Ghimob, the new banking trojan for Android, of Brazilian origin and which started its activity only a few months ago, is spreading like wildfire and affects banks all over the world.
The fact that its spread was discovered using Windows Guildma banking trojan control servers seems to indicate that both trojans share developers.
When it comes to banking malware, we find that the vast majority of families don't stick to the basic functionality of credential-stealing malware, but rather their developers try to maximize their ability to attract buyers.
The business isn't limited to trying to give the buyer as much functionality as possible, but they use the same marketing strategies as in any other legal business: promotions, trial periods for their products, etc.
This potential new family shares certain similarities with Cerberus and Eventbot, although it doesn't seem to be either of the two due to certain key differences, such as the encryption of the data sent and received from the control server and the commands that can be executed on the device through the server.
We've discarded the possibility of it being a new iteration of one of these two families, since it doesn't present one of the most important characteristics that complicates their analysis: the encryption and obfuscation of text strings.
Since March, there have been signs of a new trojan in the sphere of banking malware for Android. The name given to this new family is ‘Eventbot’. This is mainly due to the fact that the word ‘event’ is used in the malicious app package identifier, probably because of its novel functionality of using accessibility events to steal credentials.
Most banking trojans use accessibility events to detect when an application is opened, before showing a webinject with a phishing form that siphons off the victim’s credentials.
BasBanke, also known as CoyBot, has been very active in recent weeks, in the form of new propagation campaigns for new samples in which it has not only supplanted other brands to make the user believe that it is a legitimate application, but has also impersonated to banking entities in specific versions that only affect said entities.
There have been no changes at a technical level with respect to past campaigns. However, the big news is the inclusion of new affected banking entities.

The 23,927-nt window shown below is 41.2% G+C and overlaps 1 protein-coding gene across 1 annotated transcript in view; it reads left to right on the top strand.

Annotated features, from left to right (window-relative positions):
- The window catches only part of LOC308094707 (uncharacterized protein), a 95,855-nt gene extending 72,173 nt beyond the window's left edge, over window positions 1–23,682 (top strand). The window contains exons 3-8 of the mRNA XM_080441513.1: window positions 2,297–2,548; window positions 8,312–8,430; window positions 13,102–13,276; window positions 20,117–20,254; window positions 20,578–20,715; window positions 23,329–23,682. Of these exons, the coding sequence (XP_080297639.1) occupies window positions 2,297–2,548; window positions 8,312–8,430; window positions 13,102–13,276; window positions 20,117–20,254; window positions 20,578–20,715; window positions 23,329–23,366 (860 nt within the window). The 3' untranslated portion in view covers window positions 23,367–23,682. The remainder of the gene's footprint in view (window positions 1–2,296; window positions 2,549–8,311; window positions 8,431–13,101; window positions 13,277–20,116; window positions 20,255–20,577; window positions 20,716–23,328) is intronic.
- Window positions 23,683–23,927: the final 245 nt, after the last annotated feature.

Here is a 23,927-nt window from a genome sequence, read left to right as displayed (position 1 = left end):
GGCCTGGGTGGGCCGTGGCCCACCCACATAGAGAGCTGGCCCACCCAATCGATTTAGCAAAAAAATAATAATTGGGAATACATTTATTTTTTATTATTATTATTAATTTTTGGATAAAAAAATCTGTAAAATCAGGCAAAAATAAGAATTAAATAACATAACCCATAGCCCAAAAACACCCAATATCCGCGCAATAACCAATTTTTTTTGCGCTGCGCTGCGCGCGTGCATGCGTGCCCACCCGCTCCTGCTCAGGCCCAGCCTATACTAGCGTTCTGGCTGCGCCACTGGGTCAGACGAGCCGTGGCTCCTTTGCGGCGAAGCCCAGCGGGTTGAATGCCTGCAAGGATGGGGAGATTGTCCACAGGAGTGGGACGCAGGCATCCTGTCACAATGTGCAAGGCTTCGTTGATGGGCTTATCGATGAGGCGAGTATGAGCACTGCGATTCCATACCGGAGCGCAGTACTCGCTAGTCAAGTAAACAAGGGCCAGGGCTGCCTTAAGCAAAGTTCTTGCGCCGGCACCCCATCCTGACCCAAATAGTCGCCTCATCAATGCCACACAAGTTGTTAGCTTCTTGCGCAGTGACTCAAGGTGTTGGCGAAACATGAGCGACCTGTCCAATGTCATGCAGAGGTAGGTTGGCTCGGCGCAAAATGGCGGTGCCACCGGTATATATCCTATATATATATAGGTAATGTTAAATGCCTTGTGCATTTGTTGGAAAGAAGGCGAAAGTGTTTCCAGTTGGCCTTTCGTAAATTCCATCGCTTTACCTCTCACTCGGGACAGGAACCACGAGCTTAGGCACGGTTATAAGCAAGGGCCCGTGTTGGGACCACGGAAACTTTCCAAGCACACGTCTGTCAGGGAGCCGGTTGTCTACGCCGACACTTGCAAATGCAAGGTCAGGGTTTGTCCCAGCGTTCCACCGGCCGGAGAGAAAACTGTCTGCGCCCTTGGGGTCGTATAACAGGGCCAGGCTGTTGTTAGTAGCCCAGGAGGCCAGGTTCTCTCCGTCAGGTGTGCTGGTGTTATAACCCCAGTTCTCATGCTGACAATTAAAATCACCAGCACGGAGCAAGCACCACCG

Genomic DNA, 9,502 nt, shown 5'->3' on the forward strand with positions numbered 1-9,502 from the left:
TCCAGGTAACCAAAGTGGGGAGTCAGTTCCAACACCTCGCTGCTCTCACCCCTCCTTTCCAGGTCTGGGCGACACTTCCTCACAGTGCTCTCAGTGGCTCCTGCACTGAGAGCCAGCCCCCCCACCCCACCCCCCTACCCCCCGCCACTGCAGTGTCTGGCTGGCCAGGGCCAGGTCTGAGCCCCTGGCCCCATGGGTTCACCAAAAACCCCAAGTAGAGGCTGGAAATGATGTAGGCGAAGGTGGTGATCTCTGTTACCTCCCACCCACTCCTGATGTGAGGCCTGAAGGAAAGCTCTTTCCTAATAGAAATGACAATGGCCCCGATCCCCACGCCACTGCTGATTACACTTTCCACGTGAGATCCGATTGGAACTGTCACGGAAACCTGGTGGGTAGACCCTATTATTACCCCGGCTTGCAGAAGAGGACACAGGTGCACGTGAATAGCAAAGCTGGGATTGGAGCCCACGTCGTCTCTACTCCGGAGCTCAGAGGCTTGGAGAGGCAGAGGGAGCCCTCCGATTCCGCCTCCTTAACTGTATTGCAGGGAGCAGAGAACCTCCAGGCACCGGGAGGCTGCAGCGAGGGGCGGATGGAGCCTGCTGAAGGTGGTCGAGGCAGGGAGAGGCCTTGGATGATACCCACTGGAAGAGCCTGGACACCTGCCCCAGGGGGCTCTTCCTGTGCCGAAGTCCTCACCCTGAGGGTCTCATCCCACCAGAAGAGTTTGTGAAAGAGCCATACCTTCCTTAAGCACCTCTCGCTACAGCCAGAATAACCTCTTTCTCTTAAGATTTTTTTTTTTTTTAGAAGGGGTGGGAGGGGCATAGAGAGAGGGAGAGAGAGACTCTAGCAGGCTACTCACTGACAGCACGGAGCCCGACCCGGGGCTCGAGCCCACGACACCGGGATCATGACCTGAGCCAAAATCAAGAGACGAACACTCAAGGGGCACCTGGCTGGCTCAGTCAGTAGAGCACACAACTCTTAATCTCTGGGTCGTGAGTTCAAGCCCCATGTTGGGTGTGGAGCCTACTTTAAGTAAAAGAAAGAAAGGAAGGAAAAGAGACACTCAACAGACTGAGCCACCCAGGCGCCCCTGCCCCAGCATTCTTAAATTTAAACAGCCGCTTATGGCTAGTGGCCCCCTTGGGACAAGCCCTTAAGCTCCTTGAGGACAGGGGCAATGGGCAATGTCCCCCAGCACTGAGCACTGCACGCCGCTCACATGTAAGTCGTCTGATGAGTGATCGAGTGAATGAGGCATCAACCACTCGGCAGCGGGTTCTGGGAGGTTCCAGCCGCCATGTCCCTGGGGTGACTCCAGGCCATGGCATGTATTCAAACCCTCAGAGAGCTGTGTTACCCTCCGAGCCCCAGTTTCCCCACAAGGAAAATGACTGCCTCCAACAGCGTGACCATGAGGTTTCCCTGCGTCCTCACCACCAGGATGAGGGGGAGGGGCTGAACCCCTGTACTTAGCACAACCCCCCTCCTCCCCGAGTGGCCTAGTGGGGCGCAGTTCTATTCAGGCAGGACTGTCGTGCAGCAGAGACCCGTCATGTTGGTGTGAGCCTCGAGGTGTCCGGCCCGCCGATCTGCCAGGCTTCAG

What should we expect in the future? For the future we can expect more malware, mainly Ransomware. Ransomware attacks increased significantly in 2019, and don’t only attack users anymore. .
There have been attacks on companies, seeking to obtain the greatest possible benefit. Hijacking user documents is one of the best ways to earn money, since users desperate to recover them may end up paying to do so.
Although malware for mobile devices has gained popularity in recent years due to the rise of smartphones, where almost anything can be managed today, desktop malware is still there.
Moreover, with the improvements introduced in threat detection, it is the malware developers who evolve and include increasingly complex functionalities to achieve their objective and steal banking credentials.
Theft of banking credentials is based on 'overlays' that are shown to the user when he or she starts the legitimate application of the affected bank. In addition to the use of 'overlays', GINP uses the same techniques as the rest of the Android banking Trojans to detect the start of legitimate apps, implementing an accessibility service that receives the events that occur in the user interface.
It is especially curious that this malware has gone from being a spy Trojan to being a banking Trojan which, additionally, only affects Spanish banking entities. This indicates that these samples are specially designed to affect Spanish users.
The samples arrived through our automatic malware analysis systems, and the propagation vectors used by the criminals could not be found in the study made.
Probably, as usual with this type of malware, the distribution of the malicious APK was effected through fraudulent web pages.
Trojans of the Host Modifier type are usually distributed through fake SPAM emails, in which it is common for the attacker to impersonate public agencies or companies. This modus operandi is not exclusive to this malware family, as we can see that there are other families that affect Latin American entities and also use these tricks.